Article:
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Verilog::SigParser
Signal Parsing for Verilog language files

Verilog::SigParser - Signal Parsing for Verilog language files


NAME

Verilog::SigParser - Signal Parsing for Verilog language files


SYNOPSIS


  use Verilog::Preproc;

  use Verilog::SigParser;

  my $pp = Verilog::Preproc->new(keep_comments=>0,);

  my $parser = new Verilog::SigParser;

  $parser->parse_preproc_file ($pp);

  # The below described callbacks are then invoked


DESCRIPTION

Verilog::SigParser builds upon the Verilog::Parser module to provide callbacks for when a signal is declared, a module instantiated, or a module defined.

See the ``Which Package'' section of the Verilog::Language manpage if you are unsure which parsing package to use for a new application. For a higher level interface to this package, see the Verilog::Netlist manpage.


METHODS

The method interface to Verilog::SigParser is described in the Verilog::Parser module which this package inherits. You will probably want to use the preprocessing option of Verilog::Parser with this package.


CALLBACKS

In order to make the parser do anything interesting, you must make a subclass where you override one or more of the following methods as appropriate:

$self->attribute ( $text )
Scanned an attribute or meta-comment. The parser inspects the first word of each comment line (//key rest to end of line) or comment block (/*key rest */). It calls $self-attribute( meta_text ) if the first word has a true value in hash $self-metacomment>.

$self->endcell ( $token )
This method is called at the end of defining a cell. It is useful for writing clean up routines.

$self->endinterface ( $token )
This method is called at a endinterface keyword. It is useful for writing clean up routines.

$self->endtaskfunc ( $token )
This method is called at a endfunction or endtask keyword. It is useful for writing clean up routines.

$self->endmodule ( $token )
This method is called at a endmodule keyword. It is useful for writing clean up routines.

$self->funcsignal ( $keyword, $signame, $vector, $mem, $signed, $value )
This method is called when a signal/variable is declared inside a function. See signal_decl for more details.

$self->function ( $keyword, $name, $type )
This method is called when a function is defined. Type is the output size or typename, plus ``signed'', for example ``'', ``[3:0]'', ``integer'', or ``signed [2:0]''.

$self->instant ( $module, $cell, $range )
This method is called when a instantiation is defined. The first parameter is the name of the module being instantiated. The second parameter is the name of the cell, which may be ``'' for primitives. The third is the range if the cell was arrayed.

Prior to version 3.000, the name of the parameters were also included in this callback. This has been replaced with the parampin callback.

$self->interface ( $keyword, $name )
This method is called when an interface is defined.

$self->module ( $keyword, $name, ignored, $in_celldefine )
This method is called when a module is defined.

$self->parampin ( $name, $connection, $index )
This method is called when a parameter is connected to an instantiation, IE the ``#(...)'' syntax. It is also used for UDP delays (Three calls for ``#(delay0,delay1,delay2)''), as the parser does not know if the instantiation is for an UDP versus a module.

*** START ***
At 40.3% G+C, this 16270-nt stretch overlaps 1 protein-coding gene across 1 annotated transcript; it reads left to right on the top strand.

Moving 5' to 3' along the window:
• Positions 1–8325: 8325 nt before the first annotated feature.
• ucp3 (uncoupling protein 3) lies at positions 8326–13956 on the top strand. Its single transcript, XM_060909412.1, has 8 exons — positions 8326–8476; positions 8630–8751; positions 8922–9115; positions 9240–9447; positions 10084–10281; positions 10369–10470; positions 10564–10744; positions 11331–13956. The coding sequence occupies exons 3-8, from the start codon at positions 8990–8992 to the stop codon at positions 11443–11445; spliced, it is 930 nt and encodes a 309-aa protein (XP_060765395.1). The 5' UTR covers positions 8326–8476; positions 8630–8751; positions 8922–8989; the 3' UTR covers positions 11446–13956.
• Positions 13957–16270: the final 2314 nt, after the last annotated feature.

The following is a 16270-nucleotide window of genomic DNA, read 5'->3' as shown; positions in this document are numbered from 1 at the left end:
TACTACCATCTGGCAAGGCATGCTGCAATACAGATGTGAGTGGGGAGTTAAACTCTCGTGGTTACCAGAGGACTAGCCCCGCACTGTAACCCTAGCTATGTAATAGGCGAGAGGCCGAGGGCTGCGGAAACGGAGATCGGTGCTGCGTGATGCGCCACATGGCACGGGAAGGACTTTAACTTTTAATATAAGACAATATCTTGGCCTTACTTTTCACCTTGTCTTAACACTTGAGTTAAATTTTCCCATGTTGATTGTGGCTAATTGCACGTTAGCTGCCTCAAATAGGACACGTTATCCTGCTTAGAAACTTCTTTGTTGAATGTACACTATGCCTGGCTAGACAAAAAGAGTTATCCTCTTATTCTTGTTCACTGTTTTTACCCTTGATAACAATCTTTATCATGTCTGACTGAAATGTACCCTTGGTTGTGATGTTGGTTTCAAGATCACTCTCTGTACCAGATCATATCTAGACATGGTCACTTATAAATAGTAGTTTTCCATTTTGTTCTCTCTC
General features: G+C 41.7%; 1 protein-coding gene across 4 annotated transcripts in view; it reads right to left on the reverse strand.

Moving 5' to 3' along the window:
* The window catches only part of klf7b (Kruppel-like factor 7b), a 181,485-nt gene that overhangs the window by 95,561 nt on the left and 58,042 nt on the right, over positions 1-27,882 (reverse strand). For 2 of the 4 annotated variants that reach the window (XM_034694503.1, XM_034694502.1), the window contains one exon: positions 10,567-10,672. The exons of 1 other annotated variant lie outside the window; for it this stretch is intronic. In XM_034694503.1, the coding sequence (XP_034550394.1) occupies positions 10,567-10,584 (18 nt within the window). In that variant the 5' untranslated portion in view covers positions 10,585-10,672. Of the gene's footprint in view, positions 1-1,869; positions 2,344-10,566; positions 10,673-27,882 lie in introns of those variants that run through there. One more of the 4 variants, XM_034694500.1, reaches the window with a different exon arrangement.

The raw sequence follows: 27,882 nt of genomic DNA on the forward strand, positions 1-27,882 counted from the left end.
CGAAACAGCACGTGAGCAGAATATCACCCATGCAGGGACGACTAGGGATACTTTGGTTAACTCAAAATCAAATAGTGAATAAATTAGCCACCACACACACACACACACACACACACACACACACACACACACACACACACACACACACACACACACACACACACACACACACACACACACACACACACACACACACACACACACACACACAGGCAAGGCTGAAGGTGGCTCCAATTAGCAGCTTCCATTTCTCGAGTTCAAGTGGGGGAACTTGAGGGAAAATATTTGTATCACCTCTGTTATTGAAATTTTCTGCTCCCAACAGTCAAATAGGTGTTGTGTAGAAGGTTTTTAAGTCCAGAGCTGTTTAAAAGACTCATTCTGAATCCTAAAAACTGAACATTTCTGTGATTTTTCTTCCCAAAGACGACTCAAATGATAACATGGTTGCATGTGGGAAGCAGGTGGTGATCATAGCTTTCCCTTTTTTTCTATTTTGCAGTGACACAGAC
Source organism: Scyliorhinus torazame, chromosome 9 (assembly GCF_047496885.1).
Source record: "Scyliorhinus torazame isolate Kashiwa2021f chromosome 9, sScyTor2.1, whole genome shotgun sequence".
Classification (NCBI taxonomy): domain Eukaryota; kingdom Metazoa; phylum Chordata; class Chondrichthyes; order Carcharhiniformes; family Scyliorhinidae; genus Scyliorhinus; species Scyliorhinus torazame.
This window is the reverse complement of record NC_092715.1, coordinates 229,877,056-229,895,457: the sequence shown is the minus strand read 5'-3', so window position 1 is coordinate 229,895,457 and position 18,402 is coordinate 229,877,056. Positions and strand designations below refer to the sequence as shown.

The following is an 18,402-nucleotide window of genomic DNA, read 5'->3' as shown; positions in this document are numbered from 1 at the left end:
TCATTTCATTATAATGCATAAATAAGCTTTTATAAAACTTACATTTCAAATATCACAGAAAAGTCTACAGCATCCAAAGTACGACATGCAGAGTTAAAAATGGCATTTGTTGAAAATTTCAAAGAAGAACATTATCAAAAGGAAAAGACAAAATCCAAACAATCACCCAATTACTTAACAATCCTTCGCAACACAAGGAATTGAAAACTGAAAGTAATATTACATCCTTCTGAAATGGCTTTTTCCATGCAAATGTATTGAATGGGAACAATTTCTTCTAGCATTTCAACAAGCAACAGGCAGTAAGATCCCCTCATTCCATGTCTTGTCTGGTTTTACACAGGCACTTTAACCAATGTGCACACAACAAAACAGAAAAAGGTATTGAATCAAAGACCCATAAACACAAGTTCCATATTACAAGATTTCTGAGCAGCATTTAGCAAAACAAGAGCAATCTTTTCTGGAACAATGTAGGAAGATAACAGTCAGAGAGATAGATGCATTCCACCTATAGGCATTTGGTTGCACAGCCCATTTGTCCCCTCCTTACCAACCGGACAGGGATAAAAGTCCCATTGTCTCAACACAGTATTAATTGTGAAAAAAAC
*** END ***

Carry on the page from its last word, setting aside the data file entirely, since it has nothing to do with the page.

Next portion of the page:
$self->pin ( $name, $connection, $index )
This method is called when a pin on a instant is defined. If a pin name was not provided and the connection is by position, name will be '' or undef.

$self->port ( $name )
This method is called when a module port is defined.

$self->ppdefine ( $defvar, $definition )
This method is called when a preprocessor definition is encountered.

$self->signal_decl ( $keyword, $signame, $vector, $mem, $signed, $value )
This method is called when a signal or variable is declared. The first argument, $keyword is a direction ('input', 'output', 'inout'), or a type ('reg', 'trireg', 'integer', 'parameter'), the second argument is the name of the signal. The third argument is the vector bits or ``''. The fourth argument is the memory bits or ``''. The fifth argument is ``signed'' if it is signed. The sixth argument is the value it is assigned to for ``parameter'' or ``wire''.

Note this may be called twice for signals that are declared with both a direction and a type. (IE 'output reg' results in a call with 'output' and a call with 'reg'.)

$self->task ( $keyword, $name )
This method is called when a module is defined.


BUGS

This is being distributed as a baseline for future contributions. Don't expect a lot, the Parser is still naive, and there are many awkward cases that aren't covered.

Note the SigParser is focused on extracting signal information. It does NOT extract enough information to derrive general interconnect; for example the contents of 'assign' statements are not parsed.


DISTRIBUTION

Verilog-Perl is part of the http://www.veripool.com/ free Verilog EDA software tool suite. The latest version is available from CPAN and from http://www.veripool.com/verilog-perl.html.

Copyright 2000-2007 by Wilson Snyder. This package is free software; you can redistribute it and/or modify it under the terms of either the GNU Lesser General Public License or the Perl Artistic License.


AUTHORS

Wilson Snyder <wsnyder@wsnyder.org>


SEE ALSO

Verilog-Perl, the Verilog::Parser manpage, the Verilog::Language manpage, the Verilog::Netlist manpage, the Verilog::Getopt manpage

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